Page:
"Surge" follows 24 hours in the life of a man experiencing a mental break. It’s an intense film with a powerfully physical and emotional performance from Ben Whishaw. It's urgent and frantic with a sense of danger underlying the actions of a desperate and unhinged man. Joseph is an airport security agent, constantly suspicious of people he meets and dealing with difficult passengers all day. He’s withdrawn and quiet, speaking only when necessary, often following his prescribed security script. He’s rake thin and picks at food that doesn’t interest him. But he bites down on hard objects partly just to feel something and partly as a physical manifestation of his tense mental state.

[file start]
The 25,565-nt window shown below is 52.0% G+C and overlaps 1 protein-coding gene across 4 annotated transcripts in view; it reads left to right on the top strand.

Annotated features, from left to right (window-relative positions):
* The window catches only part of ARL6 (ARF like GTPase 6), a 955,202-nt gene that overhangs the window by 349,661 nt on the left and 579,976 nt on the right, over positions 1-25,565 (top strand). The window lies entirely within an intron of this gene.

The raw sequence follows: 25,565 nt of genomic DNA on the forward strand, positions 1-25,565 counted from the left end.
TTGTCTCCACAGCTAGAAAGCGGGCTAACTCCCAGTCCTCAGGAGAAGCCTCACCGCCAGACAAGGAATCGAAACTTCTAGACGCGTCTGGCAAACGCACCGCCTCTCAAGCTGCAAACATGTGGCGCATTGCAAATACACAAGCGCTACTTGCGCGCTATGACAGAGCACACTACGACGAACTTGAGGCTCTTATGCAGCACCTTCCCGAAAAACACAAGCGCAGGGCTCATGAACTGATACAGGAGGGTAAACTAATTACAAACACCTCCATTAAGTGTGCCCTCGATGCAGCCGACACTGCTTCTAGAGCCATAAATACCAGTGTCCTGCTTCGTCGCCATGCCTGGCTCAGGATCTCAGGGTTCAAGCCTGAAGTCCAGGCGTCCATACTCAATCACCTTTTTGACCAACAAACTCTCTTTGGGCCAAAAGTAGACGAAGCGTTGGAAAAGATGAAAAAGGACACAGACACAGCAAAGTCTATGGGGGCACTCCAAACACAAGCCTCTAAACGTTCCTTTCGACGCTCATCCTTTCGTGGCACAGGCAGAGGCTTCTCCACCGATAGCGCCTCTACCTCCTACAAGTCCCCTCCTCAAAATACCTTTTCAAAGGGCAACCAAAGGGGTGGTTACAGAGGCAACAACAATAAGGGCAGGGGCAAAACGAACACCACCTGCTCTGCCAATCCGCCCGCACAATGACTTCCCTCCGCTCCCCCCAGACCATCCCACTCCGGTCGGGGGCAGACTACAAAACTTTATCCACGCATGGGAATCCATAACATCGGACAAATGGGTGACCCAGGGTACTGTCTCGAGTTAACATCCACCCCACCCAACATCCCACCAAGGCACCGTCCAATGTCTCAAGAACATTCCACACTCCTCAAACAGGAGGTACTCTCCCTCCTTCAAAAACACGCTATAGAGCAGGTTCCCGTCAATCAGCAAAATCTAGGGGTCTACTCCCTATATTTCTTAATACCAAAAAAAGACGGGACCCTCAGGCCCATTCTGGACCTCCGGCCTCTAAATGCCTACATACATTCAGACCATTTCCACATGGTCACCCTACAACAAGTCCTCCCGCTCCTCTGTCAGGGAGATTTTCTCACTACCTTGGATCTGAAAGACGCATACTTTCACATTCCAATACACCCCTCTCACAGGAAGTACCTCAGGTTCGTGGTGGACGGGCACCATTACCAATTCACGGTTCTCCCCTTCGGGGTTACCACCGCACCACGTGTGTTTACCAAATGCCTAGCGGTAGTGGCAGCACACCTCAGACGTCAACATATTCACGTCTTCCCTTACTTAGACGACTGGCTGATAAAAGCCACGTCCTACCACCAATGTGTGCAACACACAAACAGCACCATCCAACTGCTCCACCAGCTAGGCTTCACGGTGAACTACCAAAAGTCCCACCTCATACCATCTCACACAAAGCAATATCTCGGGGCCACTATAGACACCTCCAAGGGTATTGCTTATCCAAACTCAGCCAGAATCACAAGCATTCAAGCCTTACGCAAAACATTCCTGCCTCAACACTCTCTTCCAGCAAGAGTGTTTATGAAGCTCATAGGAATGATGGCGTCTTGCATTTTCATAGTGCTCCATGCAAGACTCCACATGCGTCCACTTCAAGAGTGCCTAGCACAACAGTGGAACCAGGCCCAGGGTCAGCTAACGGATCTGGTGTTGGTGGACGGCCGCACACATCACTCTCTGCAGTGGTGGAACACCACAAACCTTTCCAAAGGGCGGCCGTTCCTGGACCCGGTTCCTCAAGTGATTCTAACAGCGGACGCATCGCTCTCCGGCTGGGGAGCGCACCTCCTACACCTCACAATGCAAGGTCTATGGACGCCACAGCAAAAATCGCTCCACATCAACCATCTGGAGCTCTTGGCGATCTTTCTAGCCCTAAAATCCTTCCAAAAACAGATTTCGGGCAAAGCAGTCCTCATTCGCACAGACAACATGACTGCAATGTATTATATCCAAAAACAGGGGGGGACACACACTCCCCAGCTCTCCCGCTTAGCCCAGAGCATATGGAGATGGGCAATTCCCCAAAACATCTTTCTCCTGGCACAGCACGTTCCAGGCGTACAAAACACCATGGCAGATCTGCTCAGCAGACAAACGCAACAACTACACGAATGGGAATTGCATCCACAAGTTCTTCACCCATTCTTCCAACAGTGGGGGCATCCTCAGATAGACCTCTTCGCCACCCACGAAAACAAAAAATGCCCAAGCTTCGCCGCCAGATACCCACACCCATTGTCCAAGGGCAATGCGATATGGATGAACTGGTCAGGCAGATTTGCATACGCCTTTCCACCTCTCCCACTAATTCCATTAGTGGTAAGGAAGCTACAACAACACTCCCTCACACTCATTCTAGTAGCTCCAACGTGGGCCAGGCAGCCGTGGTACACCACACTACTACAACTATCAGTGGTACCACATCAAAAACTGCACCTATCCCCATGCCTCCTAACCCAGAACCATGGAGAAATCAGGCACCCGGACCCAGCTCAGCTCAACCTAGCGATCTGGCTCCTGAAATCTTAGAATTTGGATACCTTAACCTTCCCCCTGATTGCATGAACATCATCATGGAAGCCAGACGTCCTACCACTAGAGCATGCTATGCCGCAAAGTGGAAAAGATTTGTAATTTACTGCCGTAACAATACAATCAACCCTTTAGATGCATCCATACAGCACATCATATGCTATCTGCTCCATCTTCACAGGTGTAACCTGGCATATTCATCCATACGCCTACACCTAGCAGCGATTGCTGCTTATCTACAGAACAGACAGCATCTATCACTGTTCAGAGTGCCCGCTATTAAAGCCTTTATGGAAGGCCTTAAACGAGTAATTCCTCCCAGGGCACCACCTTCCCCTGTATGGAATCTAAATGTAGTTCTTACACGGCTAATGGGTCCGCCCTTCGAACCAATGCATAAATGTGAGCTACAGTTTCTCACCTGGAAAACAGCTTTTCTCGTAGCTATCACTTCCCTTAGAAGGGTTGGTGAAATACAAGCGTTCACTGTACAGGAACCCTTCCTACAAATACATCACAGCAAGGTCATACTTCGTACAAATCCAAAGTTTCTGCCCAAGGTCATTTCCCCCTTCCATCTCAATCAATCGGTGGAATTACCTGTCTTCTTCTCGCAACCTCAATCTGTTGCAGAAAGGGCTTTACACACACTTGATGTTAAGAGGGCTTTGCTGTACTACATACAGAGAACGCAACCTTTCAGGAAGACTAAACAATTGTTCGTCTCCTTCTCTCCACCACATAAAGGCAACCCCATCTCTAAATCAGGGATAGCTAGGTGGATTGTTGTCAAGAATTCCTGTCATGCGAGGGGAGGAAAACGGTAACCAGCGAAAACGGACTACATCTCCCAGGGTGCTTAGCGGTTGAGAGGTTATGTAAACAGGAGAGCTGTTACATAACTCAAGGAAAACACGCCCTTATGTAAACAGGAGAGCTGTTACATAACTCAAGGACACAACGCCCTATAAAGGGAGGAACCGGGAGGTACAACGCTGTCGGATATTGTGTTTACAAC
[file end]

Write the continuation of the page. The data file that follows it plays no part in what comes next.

"Cloud Atlas" (2012) is not an easy film to understand. In this sense, it owes a debt to another film about time, space and mankind’s cyclical movement through both, Kubrick’s “2001: A Space Odyssey” (1968). Whereas Kubrick asked where mankind was going, directors Tom Tykwer, Lana Wachowski, and Lilly Wachowski seem to answer that wherever we’re going, we’ve been there before. “Cloud Atlas” defies a simple plot summary. It is essentially a series of interconnecting stories of people who live and die in different eras of time but who might be the same people reincarnated to face similar challenges repeatedly in an attempt to change the course of mankind’s fate. The truth at the heart of the film is that all of humankind are metaphorically like the multitude of drops that make up an ocean.